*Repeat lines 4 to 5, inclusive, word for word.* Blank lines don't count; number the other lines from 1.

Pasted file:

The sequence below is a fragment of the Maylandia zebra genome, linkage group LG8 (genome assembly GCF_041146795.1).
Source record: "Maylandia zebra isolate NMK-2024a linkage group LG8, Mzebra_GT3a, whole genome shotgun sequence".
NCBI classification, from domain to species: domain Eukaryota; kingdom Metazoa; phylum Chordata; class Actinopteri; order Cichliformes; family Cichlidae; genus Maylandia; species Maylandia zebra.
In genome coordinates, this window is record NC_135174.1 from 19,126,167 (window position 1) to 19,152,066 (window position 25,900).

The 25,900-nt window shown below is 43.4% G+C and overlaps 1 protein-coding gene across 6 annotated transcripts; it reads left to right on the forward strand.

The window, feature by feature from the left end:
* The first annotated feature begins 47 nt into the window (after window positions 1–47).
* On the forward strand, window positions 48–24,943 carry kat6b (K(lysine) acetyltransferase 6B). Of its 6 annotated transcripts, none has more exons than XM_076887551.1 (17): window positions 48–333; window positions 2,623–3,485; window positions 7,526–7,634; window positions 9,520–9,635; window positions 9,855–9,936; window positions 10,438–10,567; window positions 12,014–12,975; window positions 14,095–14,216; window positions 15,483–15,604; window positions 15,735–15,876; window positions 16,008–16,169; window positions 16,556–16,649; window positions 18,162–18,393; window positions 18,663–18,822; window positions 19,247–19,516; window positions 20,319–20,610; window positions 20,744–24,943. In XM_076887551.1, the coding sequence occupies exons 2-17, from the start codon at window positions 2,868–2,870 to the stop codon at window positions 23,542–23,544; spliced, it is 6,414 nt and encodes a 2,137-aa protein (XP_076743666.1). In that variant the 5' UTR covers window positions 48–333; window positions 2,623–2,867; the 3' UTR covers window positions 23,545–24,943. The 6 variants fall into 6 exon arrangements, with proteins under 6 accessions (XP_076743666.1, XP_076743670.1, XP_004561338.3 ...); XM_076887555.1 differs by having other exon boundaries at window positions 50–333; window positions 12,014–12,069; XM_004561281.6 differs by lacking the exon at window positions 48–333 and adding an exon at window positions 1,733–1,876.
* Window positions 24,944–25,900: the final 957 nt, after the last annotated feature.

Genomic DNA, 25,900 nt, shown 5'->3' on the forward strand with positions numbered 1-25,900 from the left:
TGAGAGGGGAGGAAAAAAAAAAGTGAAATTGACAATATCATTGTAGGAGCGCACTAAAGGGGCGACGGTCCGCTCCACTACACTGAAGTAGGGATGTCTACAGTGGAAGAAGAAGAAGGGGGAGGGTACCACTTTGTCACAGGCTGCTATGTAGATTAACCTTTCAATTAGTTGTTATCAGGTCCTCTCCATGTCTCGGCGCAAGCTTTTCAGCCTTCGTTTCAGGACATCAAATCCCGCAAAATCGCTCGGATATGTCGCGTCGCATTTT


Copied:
In genome coordinates, this window is record NC_135174.1 from 19,126,167 (window position 1) to 19,152,066 (window position 25,900).

The 25,900-nt window shown below is 43.4% G+C and overlaps 1 protein-coding gene across 6 annotated transcripts; it reads left to right on the forward strand.